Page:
We're not sure how the notion arose that outdoor clotheslines are something akin to a public nuisance, appropriately banned in any self-respecting neighborhood. What we are sure of is that a natural process for drying clothes that avoids use of an electricity-hogging machine dryer is one that helps conserve energy and also saves money. (Not wanting to get bogged down in aesthetics, no judgment will be passed here on the relative touchy-feely-sniffy merits of clothes dried in the great outdoors by God's own sun and wind versus clothes dried and shriveled in a hot, spinning tin can.)
State senators had a chance to stand tall for the venerable clothesline. But members of the Commerce Committee -- were certain senators' machine-dried knickers too tight? -- decided that the state shouldn't presume to override local anti-clothesline rules.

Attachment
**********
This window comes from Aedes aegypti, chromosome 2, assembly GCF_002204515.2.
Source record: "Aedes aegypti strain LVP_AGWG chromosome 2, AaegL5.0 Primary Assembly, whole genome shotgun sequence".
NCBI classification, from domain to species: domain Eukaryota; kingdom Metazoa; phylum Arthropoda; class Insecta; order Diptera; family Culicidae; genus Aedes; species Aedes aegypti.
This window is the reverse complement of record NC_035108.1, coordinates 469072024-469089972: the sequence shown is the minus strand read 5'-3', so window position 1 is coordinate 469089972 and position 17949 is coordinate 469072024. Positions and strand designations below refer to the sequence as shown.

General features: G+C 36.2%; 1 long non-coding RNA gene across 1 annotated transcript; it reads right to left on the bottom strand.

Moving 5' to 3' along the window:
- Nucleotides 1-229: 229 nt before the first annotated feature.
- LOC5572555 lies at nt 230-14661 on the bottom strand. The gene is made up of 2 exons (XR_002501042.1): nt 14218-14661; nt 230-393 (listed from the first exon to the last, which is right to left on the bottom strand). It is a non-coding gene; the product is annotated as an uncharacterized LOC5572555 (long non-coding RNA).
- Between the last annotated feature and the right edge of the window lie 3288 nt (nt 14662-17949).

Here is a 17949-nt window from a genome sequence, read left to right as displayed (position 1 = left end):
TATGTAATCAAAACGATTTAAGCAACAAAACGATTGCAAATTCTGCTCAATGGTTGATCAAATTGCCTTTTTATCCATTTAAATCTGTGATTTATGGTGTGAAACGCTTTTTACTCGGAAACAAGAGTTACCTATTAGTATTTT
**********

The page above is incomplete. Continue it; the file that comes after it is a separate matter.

A bill sponsored by Rep. Pricey Harrison of Greensboro still would have allowed homeowners' associations to make clotheslines verboten. But municipalities no longer could have banned them. Harrison had the right idea: If people aren't embarrassed to put their laundry on the line (and why should they be?), then they ought to have that privilege.